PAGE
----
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Goin’ For Broken LeMons Halfway Done, Night Racing Madness In Full Effect Sun, 15 May 2011 05:41:50 +0000
The 2011 Goin’ For Broken 24 Hours of LeMons, which takes place in Nevada’s Reno-Fernley Raceway, is a true 24-hour event. The green flag waved at 10:00 AM this morning, and we’re just about halfway done now. RFR features thin air, crazy elevation changes, off-camber turns, and (starting a couple hours back) pitch darkness. The racers love it, but it kills their cars.

The race leader at the moment is the Model T GT, but the T just nuked its transmission a few minutes back and appears to be headed to DNF-land.

That means the lead will soon pass to the two-time race-winning POSRacing “Spin-N-Out Burger” E30. This team has two rookie drivers and isn’t running their usual absurdly quick lap times, but (unlike the other top contenders) they’ve remained absolutely black-flag-free.

My internet connection here is a super-flaky tethered-cell-phone setup, so I may not be able to post regular updates. If nothing else, LeMons fans will get a winner post after the checkered flag drops. Check in later!

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Twin-Engined MR2olla Makes Debut, White Trash Barbie Goes CHP: BS Inspections of the Goin’ For Broken 24 Hours of LeMons Sat, 14 May 2011 05:54:40 +0000
Many of you said a twin-engined Toyota race car would never work, but the Doublesuck MR2/Corolla combo (automatic transmission in the back, manual in the front) went out onto the Reno-Fernley Raceway track for some practice laps today and did just fine!

West Coast teams tend to come up with the best (or, in this case, most disturbing) themes for their race cars.

Since this is Nevada, many of the teams decided they’d pack heat to the race. Sorry, guys, no shooting each other in the paddock!

White Trash Barbie And Ken brought their matching pink P71 Crown Vics, which picked up some BS laps due to their 3:90 gears and 5-speed transmissions. They’d have done worse, had their CHP costumes not been so great.

Matt Farah was there with Adam Carolla and an unnamed NBA player, shooting some sort of TV thing for Speed. Yes, a 7-foot-tall guy can fit in a caged 300ZX. More info on the show when I learn more.

The Dust-n-Debris Dodge Shadow got destroyed when it bashed the wall at Infineon a couple months back, so the team swapped the running gear over to a 90s Plymouth Duster. This will be a true 24-hour race: green flag at 10:30 AM Saturday, checkered flag at 10:30 AM Sunday. How many of the 80 entrants will be running by Sunday morning? Who can say?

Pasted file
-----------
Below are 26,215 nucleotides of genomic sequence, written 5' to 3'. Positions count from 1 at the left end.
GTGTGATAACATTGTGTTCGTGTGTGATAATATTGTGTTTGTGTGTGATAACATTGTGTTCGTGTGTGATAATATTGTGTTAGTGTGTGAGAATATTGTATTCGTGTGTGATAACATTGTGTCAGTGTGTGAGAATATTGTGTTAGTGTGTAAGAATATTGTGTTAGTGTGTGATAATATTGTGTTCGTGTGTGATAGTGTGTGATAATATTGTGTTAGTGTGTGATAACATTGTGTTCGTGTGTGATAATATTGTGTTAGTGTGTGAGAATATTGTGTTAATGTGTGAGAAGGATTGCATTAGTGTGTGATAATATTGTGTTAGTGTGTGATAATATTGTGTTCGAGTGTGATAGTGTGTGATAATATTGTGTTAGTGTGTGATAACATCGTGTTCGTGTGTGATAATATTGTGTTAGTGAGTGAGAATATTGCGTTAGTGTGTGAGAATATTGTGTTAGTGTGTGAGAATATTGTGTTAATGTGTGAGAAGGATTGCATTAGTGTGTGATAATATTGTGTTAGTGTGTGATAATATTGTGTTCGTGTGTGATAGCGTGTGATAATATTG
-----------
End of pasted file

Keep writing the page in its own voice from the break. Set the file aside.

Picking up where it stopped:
To get an idea of what find racin’ machines passed through the hands of the LeMons Supreme Court today, here’s a video showing seven hours of inspections in a couple of minutes.
Music: Bennie Krueger, “Don’t Bring Lulu”, 1925
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Two Engines Equals Twice As Good: Toyota MR2olla! Fri, 11 Mar 2011 00:00:47 +0000
The crazy thing about 24 Hours of LeMons racers is that they actually follow through with their terrible ideas. Maybe it’s the urgency of the deadline, or maybe it’s the peer pressure to keep one-upping the last ridiculous project. Last month we admired the radial aircraft-engine-powered MR2, and now we’ve got another MR2-based team taking on one of the long-discussed LeMons Holy Grails: the twin-engined sub-$500 race car!

The Volatile RAM MR2 has been racing in West Coast LeMons events since the 2007-08 Altamont era, and the team must have decided that all that wrenching in the pits (the MR2 has proven itself to be one of the less reliable LeMons cars) would be more fun if they vaulted to the ranks of the Legends of LeMons and took on the twin-engine challenge.

Conventional wisdom says that a twin-engined race car with four-wheel-drive and two separate transmissions will be a spinning nightmare on the track, will blow up for sure, will overheat, and is morally wrong besides. However, conventional wisdom also suggests that Toyotas should be reliable in low-budget endurance racing, and reality has shown that Saturn SL2s and Alfa Romeo Milanos are much more reliable LeMons cars… so go ahead and throw all your misgivings about the MR2olla right out the window! Yes, MR2olla; the team will be welding the front half of a 1989 Corolla to the rear half of a 1987 MR2. What could possibly go wrong?

“Aha!” you say, “The Corolla and the MR2 both use Toyota A engines and identical transmissions, so all you need to do is rig up some kind of Rube Goldberg transmission-cable linkage and the driver will be able to drive it like a regular car.” Not so! What the Verbose Beater team is doing involves an automatic transmission in the rear and a manual up front. Feel free to enumerate all the ways this will go terribly wrong; I’m reserving judgment until I see it on the race track. Actually, I’m not reserving judgment at all; if this thing makes one lap it will be a stunning, LeMons Legend-worthy succcess! We’ll see how it all sorts out at the Goin’ For Broken race in mid-May at Reno-Fernley.

Meanwhile, I’m gearing up for the biggest 24 Hours of LeMons race of all time, at Sears Point in a couple of weeks. In fact, with 180 cars it’s possible that the Sears Pointless 24 Hours of LeMons race will be the biggest road race in history. See you there!